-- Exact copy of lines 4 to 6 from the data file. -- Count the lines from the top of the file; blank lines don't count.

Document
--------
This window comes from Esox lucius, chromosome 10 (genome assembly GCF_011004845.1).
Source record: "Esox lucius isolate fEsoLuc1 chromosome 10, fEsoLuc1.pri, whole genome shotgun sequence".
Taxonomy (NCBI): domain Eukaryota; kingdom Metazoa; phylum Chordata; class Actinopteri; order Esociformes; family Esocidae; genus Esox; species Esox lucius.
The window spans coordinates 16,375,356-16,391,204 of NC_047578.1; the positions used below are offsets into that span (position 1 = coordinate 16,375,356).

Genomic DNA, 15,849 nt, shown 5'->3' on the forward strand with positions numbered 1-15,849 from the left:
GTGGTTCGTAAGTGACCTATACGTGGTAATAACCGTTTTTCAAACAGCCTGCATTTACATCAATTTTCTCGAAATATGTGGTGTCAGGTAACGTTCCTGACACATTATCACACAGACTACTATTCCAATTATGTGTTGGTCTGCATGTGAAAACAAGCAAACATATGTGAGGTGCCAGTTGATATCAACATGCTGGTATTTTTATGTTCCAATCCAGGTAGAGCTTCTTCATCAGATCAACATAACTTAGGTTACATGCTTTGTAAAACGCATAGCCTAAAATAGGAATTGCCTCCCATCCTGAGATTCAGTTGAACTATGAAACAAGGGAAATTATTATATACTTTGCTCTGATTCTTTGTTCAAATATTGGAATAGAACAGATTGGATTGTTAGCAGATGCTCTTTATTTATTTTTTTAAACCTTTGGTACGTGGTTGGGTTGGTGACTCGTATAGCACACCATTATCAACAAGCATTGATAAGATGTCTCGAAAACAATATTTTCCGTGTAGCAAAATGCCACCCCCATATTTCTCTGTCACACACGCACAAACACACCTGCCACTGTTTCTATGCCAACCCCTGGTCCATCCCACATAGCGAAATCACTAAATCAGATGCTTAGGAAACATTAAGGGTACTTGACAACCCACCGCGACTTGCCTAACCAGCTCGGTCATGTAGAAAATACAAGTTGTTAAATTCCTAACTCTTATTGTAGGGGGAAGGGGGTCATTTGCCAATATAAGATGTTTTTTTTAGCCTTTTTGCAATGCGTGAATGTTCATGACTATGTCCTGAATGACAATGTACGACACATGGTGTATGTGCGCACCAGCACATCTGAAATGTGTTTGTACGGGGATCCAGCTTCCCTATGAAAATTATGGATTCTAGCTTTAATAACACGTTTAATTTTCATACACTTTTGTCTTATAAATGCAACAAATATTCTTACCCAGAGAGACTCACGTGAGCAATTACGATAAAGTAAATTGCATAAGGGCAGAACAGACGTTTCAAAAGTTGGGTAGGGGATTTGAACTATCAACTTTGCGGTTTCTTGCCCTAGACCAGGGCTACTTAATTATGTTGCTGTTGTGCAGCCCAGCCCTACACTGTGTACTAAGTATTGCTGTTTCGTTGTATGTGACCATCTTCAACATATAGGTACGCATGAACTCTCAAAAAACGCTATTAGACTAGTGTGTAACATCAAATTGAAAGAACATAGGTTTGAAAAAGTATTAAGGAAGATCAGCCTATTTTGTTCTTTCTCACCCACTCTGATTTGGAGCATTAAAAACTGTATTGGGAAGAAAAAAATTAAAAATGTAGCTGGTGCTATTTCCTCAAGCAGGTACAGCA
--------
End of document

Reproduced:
The window spans coordinates 16,375,356-16,391,204 of NC_047578.1; the positions used below are offsets into that span (position 1 = coordinate 16,375,356).

Genomic DNA, 15,849 nt, shown 5'->3' on the forward strand with positions numbered 1-15,849 from the left:
GTGGTTCGTAAGTGACCTATACGTGGTAATAACCGTTTTTCAAACAGCCTGCATTTACATCAATTTTCTCGAAATATGTGGTGTCAGGTAACGTTCCTGACACATTATCACACAGACTACTATTCCAATTATGTGTTGGTCTGCATGTGAAAACAAGCAAACATATGTGAGGTGCCAGTTGATATCAACATGCTGGTATTTTTATGTTCCAATCCAGGTAGAGCTTCTTCATCAGATCAACATAACTTAGGTTACATGCTTTGTAAAACGCATAGCCTAAAATAGGAATTGCCTCCCATCCTGAGATTCAGTTGAACTATGAAACAAGGGAAATTATTATATACTTTGCTCTGATTCTTTGTTCAAATATTGGAATAGAACAGATTGGATTGTTAGCAGATGCTCTTTATTTATTTTTTTAAACCTTTGGTACGTGGTTGGGTTGGTGACTCGTATAGCACACCATTATCAACAAGCATTGATAAGATGTCTCGAAAACAATATTTTCCGTGTAGCAAAATGCCACCCCCATATTTCTCTGTCACACACGCACAAACACACCTGCCACTGTTTCTATGCCAACCCCTGGTCCATCCCACATAGCGAAATCACTAAATCAGATGCTTAGGAAACATTAAGGGTACTTGACAACCCACCGCGACTTGCCTAACCAGCTCGGTCATGTAGAAAATACAAGTTGTTAAATTCCTAACTCTTATTGTAGGGGGAAGGGGGTCATTTGCCAATATAAGATGTTTTTTTTAGCCTTTTTGCAATGCGTGAATGTTCATGACTATGTCCTGAATGACAATGTACGACACATGGTGTATGTGCGCACCAGCACATCTGAAATGTGTTTGTACGGGGATCCAGCTTCCCTATGAAAATTATGGATTCTAGCTTTAATAACACGTTTAATTTTCATACACTTTTGTCTTATAAATGCAACAAATATTCTTACCCAGAGAGACTCACGTGAGCAATTACGATAAAGTAAATTGCATAAGGGCAGAACAGACGTTTCAAAAGTTGGGTAGGGGATTTGAACTATCAACTTTGCGGTTTCTTGCCCTAGACCAGGGCTACTTAATTATGTTGCTGTTGTGCAGCCCAGCCCTACACTGTGTACTAAGTATTGCTGTTTCGTTGTATGTGACCATCTTCAACATATAGGTACGCATGAACTCTCAAAAAACGCTATTAGACTAGTGTGTAACATCAAATTGAAAGAACATAGGTTTGAAAAAGTATTAAGGAAGATCAGCCTATTTTGTTCTTTCTCACCCACTCTGATTTGGAGCATTAAAAACTGTATTGGGAAGAAAAAAATTAAAAATGTAGCTGGTGCTATTTCCTCAAGCAGGTACAGCA